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From one trauma to another

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Govind D. Belgaumkar

BANGALORE: Life was just getting back into the groove for 40-year-old B. Ramanamurthy (name changed), an HIV positive person from Mandya. It was with great difficulty that he had overcome the trauma and social stigma attached to the infection.

However, life took another unfortunate turn when a fortnight ago his vision started blurring. By Thursday, he had totally lost his eyesight.

One of the hundreds of patients who on Friday visited B. Sathish of Seva Free Clinic, which treats HIV positive persons in Bangalore, he is shattered by the prospect of his total dependency on others for the rest of his life.

Mr. Ramanamurthy may well come to terms with his personal crisis. But not all victims of HIV have his courage. Some end up committing suicide.

"Sudden blindness is highly traumatic," says Ashok Rau of Freedom Foundation, an HIV-AIDS care and counselling organisation. "It is a significant factor in people resorting to suicide," he added.

Though studies published by the World Health Organisation [WHO Bulletin, 2001, 79 (3)] puts the number of HIV victims who lose eyesight at 10 to 20 per cent of the total number of infected persons, there are hardly any statistics on those who commit suicide.

General secretary of Karnataka Network of People Living with HIV/AIDS Asha Ramaiah says she has known a couple of people who took their own lives. Dr. Sathish has seen many more such cases.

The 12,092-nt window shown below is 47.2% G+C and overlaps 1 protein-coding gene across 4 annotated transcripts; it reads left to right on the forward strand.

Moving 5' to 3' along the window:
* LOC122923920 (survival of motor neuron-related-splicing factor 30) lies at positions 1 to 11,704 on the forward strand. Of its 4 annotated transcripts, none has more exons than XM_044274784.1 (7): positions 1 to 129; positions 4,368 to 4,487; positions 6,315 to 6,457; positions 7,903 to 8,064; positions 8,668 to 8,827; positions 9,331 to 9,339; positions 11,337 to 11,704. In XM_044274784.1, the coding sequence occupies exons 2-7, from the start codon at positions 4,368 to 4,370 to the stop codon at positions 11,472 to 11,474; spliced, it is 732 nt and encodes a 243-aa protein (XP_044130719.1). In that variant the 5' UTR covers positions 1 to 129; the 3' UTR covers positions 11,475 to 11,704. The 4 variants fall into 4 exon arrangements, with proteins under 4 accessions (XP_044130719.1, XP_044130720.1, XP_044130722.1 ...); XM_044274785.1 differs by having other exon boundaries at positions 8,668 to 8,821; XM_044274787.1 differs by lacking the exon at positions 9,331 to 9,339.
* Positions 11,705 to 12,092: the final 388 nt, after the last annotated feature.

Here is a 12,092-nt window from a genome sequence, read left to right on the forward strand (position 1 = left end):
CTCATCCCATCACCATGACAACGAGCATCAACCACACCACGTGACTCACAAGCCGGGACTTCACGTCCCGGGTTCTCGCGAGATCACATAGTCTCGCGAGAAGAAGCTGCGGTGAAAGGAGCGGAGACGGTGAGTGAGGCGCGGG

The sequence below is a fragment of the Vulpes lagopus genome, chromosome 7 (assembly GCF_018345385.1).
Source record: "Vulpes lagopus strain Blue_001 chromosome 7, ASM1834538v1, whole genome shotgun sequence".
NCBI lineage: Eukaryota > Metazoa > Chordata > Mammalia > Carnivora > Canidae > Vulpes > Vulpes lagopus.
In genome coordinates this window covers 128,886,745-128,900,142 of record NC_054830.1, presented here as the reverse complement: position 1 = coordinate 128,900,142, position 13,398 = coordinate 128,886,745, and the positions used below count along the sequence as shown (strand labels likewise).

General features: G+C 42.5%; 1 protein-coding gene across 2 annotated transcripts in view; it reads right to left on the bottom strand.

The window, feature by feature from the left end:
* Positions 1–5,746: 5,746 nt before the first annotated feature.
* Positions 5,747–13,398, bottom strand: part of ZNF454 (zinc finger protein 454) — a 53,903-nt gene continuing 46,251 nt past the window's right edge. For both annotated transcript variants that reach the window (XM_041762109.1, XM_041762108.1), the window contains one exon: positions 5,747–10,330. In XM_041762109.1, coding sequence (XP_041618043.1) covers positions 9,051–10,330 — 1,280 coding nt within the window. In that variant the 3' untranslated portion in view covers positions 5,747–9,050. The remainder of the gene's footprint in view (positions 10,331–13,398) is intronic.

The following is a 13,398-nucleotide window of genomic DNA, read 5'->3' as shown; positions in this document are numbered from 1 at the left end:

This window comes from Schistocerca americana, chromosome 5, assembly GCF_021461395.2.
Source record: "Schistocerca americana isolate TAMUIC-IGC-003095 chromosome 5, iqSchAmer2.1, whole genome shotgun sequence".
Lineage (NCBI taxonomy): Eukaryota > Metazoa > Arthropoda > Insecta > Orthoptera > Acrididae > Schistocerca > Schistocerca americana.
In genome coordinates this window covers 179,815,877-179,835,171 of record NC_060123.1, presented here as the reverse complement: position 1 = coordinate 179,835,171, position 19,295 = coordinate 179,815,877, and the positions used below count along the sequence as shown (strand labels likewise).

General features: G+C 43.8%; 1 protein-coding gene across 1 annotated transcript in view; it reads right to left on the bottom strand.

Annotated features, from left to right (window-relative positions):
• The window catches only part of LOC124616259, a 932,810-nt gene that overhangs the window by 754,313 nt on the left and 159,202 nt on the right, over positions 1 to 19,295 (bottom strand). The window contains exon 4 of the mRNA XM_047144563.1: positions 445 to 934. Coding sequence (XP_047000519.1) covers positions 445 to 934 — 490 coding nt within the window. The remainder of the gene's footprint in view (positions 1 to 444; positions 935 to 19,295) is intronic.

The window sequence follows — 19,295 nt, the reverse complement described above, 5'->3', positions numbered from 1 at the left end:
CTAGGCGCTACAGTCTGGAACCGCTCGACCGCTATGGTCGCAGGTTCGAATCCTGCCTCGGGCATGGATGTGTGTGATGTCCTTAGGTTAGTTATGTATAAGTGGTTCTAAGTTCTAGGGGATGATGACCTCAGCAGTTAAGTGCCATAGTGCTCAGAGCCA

According to Rajesh Babu B., Ocular Immunology and Infectious Diseases consultant, Narayana Nethralaya, Bangalore, many cases of suicide of HIV infected persons have gone unreported.

The cause

HIV attacks the immune system's soldiers the CD4 cells. Normal persons have around 380 CD4 cells per microlitre of blood. When it goes under 200, the victims' risk of infections of all kinds increases.

A survey conducted in Minto Eye Hospital in 2001-03 put the number of HIV patients suffering from eye-related problems at 41 per cent. An analysis of HIV-infected persons between 1993-2006 in Chennai puts it at 47 per cent.

HIV affects eyelids, conjunctiva, cornea, anterior chamber, iris, retina, choroids, and optic-nerve head. Corneal ulcers may result in permanent loss of vision. Eye infections could lead to cancer.

The most common infection that destroys eyesight is cytomegalovirus (CMV) Retinitis. It leads to total and irreversible retinal destruction.

HAART (Highly active antiretroviral therapy - which involves consumption of tablets twice a day) has improved the survival rate of AIDS victims. "Some of these patients recover their general health, but infection that occurred during their low immunity period will destroy their eyes," Dr. Babu said.

According to the figures given by the State Government, the HIV prevalence rate in the population in Karnataka is 1.6 per cent. That means Karnataka with a population of 5.3 crore has 8.5 lakh HIV infected persons.

(To be concluded)

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